A few years ago, a phenomenon began to take hold. Someone, probably not a developer, thought there needed to be a way to discern if another developer had the chops to fill a developer role. So the Code Test was invented. It’s seen many flavors, from the white board sorting tree, to fizzbuzz, to code katas, to actually working on the product. We can get into the nuance of whether companies pay for this work or if they force one to do it in front of an audience - but none of that is really the point.
The point is, the code test is flawed at best, but pointless in reality.
Let’s talk about a new phenomenon and why it’s actually even worse. The DevRel test.
First, let me be clear. I’m a great test taker. I was one of those nerdy kids who loved taking tests. But that was in the old days, when I didn’t have a CV or a resumé and I needed to prove what I had done and what I had learned.
Fast forward to today. Most people who have been in the DevRel field for more than 5 minutes have some sort of portfolio, an online presence, a body of work. This might just be a bunch of links to blog posts they’ve written or a list of videos from a couple conference talks - even a bunch of social media posts they’ve used to work with different communities.
Let’s eschew for a moment the fact that most interviewing companies are functioning on the belief that you need them more than they need you. This is a misconception for most sections of the technology field. Most organizations need someone to fill a role. This is extremely true in the world of DevRel as there are many fewer qualified individuals than there are open positions.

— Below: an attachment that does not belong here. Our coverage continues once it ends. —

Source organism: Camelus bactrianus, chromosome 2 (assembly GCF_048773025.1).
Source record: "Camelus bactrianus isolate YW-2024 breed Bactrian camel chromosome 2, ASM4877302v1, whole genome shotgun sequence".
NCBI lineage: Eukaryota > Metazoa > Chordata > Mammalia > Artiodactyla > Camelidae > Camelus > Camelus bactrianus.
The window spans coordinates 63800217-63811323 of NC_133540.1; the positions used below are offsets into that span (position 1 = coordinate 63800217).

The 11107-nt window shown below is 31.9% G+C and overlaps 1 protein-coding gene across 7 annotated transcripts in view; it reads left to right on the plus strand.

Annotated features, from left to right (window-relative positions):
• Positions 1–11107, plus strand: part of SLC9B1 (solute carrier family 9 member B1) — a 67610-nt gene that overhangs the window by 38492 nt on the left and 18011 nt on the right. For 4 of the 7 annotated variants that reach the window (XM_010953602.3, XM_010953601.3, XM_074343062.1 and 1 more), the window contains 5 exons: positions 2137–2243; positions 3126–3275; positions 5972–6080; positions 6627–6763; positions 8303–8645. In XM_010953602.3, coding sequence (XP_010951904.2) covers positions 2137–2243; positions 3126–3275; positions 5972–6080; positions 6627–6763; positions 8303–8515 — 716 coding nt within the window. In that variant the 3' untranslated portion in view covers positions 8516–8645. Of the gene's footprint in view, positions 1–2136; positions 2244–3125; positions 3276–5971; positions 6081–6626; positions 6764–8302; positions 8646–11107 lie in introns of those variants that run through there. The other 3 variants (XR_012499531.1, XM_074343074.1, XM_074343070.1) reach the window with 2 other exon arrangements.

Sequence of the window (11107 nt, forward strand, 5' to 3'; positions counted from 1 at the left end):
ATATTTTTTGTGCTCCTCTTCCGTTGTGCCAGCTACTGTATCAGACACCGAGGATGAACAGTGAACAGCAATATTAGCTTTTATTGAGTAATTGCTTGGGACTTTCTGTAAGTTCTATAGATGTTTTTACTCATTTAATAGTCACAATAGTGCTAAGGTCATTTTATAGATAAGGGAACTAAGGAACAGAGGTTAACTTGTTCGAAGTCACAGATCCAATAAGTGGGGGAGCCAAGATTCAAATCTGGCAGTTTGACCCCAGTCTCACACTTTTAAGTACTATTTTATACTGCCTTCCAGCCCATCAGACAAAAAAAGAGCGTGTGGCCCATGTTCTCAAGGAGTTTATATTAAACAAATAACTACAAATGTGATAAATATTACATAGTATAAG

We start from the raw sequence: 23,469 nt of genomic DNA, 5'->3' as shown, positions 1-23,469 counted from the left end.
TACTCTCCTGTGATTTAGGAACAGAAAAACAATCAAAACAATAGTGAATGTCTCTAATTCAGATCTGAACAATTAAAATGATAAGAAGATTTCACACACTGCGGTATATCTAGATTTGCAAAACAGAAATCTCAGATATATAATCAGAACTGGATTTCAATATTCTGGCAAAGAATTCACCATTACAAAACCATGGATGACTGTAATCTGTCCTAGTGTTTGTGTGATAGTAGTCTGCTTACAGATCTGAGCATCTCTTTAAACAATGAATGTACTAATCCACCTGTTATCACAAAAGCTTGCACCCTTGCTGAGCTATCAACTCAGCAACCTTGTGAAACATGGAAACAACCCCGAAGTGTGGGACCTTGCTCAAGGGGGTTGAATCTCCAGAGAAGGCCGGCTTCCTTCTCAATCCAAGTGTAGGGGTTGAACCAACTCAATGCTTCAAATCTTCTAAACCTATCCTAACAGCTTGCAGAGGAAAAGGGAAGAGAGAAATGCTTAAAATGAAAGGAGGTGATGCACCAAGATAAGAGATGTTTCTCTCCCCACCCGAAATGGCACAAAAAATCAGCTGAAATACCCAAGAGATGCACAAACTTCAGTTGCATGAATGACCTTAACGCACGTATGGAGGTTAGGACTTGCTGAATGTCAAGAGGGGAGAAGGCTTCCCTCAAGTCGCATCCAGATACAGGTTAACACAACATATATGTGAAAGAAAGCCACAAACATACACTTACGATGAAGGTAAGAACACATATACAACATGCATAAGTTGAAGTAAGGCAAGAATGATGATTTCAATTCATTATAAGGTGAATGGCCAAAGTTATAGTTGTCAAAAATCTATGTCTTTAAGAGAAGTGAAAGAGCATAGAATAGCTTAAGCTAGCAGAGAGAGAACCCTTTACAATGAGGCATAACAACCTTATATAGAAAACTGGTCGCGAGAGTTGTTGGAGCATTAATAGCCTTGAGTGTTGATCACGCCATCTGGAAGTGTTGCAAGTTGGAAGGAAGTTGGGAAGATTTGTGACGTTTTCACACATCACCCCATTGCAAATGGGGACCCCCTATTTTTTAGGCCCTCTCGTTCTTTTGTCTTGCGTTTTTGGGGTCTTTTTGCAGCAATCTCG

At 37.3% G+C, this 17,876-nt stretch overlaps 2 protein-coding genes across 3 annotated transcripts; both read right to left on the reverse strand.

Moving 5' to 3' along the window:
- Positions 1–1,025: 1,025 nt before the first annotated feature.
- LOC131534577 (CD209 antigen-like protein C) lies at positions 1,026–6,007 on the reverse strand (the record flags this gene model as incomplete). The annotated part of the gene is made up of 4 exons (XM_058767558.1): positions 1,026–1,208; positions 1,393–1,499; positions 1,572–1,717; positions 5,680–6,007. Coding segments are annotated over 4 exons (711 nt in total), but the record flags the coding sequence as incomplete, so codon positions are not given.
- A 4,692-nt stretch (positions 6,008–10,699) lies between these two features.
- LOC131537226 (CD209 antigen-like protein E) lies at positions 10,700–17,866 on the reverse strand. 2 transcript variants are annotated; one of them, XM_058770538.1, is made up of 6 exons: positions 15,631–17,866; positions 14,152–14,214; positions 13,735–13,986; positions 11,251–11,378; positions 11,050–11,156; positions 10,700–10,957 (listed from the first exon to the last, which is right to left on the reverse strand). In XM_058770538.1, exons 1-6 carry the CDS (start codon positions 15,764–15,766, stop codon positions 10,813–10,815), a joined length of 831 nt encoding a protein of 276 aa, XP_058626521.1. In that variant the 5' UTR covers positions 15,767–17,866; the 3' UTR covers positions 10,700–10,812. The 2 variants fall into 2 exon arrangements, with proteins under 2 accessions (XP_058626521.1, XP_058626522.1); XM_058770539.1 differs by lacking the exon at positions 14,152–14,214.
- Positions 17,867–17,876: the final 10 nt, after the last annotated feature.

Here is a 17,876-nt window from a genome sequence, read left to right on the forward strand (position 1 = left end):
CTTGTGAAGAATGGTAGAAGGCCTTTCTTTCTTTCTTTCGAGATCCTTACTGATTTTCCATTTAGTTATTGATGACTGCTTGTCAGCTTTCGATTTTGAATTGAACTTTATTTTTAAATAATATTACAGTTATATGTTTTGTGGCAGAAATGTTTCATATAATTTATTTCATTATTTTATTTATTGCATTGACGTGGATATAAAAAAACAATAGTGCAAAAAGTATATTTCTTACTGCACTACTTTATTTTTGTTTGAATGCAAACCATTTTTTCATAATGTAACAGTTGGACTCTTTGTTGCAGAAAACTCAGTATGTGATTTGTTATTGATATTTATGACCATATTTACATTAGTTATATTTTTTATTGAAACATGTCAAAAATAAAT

Misconceptions like this often lead to finding ways to vet potential candidates in ways that don’t make sense. When it comes to developers, a test is given. Often unpaid you are expected to perform the task set before you either on your time or while being overseen by people of varying technical backgrounds. This is your opportunity to show how clever you are.
Again, you came in with a resumé or a CV. That should be good enough. Most management jobs do not require some kind of test. Most HR and recruiter roles do not require a test. C-level jobs do not require a test. All these are landed just based on the paper and the interview. They don’t even have a Github history or list of relevant languages coded in.
So let’s swing this back to DevRel. Even more than a developer, there is a clear paper trail on what a DevRel practitioner has done. Where is the value of a test? A practice presentation? A test blog post?
Part of this is the Dev part of DevRel. Even though it has been proven again and again and again these things have no value, the developer world has bequeathed this to the DevRel candidates of the world.
Well…no thank you.
If an organization can’t piece it together from LinkedIn and a quick search, maybe it’s time to realize they aren’t a company advanced enough to work for. Sure, a candidate should be expected to prove their value - but tests aren’t the way to do it. Not anymore than a multi-level interviewing structure.
End the DevRel candidate test. End the Developer candidate test. It’s hurting everyone and wastes everyone’s time.